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After a similar issue, this is what I found effective: Find a large funnel, perhaps 20 cm (8 in.) across, and tape it to the hose of a shop vac that can handle water. Place the funnel on one spot at a time to pull up water, shutting the vacuum before moving to another spot. (The force can pull up carpet if used injudiciously.) Use many large, fluffy towels, ...


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I use hard papers and put them below my hand so my skin would not touch them.


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The safest way to dry a wet carpet is to crank up the heating to full power. The warm air can retain more moisture than cool air and slowly draws the moisture from the carpet. Frequently (3 - 5 times a day) open all the windows as far as possible to let the moist, warm air out and let cool, dry air in. If the ambient air is very moist where you live, you ...


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Moisure is a problem for some 3D printer filaments. They are typically shipped in vacuum sealed bags with a small desiccant package within. Once opened, it can be challenging to keep the filament moisture free. I found plastic bins with a seal around the lid and clamping handles, but the desiccant bottles within would load up in short order, telling me the ...


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Some years ago, I stained some clothing with curry and nothing would remove the stain. Then, it accidentally got left on the washing line for 2 or 3 sunny days in a row - and the stain magically disappeared. My assumption was that UV light is capable of chemically altering the organic compounds a lot quicker than the equivalent man-made dyes. It might be ...


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Water + baking soda The rubber might be permanently damaged but you can salvage it with water and baking soda. I had a similar problem with my mouse. I used baking soda dissolved in water to wipe it clean. It removed the stickiness but the rubber still did not feel the same as before, and it became sticky again after a couple weeks of use. So you probably ...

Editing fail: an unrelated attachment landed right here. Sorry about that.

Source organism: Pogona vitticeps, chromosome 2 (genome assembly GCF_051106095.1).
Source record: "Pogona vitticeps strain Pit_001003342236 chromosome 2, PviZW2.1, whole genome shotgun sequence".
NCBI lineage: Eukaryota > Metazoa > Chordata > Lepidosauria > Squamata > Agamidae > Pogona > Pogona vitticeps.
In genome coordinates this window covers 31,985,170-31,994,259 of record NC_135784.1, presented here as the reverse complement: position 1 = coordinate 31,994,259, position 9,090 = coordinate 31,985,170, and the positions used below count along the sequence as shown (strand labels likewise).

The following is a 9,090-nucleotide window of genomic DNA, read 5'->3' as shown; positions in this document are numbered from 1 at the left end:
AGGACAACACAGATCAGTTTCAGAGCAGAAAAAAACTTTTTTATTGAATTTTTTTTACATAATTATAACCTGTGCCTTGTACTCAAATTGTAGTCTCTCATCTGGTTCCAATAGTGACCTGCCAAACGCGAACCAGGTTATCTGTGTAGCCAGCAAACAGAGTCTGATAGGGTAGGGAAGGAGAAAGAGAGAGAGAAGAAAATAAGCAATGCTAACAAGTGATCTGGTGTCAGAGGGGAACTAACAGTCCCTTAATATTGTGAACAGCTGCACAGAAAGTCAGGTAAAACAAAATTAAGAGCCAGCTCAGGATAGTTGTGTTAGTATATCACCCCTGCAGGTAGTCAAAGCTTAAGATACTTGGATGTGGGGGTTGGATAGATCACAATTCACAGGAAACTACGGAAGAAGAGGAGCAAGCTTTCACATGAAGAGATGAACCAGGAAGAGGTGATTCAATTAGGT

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If there is contamination left on the rubber, you could use a dish liquid solution on a warm damp dish cloth. Use care and try it along a bottom edge to see if it cleans without extra damage.


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You can try wiping with plain (medical) ethyl or isopropyl alcohol to remove the gooey additives in hand sanitizer, if that is what is making the phone feel sticky. However, there's a chance that the hand sanitizer partially dissolved the rubbery coating, so alcohol could make it worse, or remove the coating completely, so test in a small spot before wiping ...


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Vinegar. Leave submerged for 24 hours or, depending on grime, spray it on a cloth or towel to wipe the dirty surfaces off. Then, rinse lightly, scrub with a light abrasive like baking soda then rinse again and make sure you lightly grease. Preferably with some kind of oil, not WD-40.


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an electric hair clipper works fine for de-pilling cloth items. use the "closest" adjustment setting on the clipper, without any of the hair guides that snap on to the clipper head.


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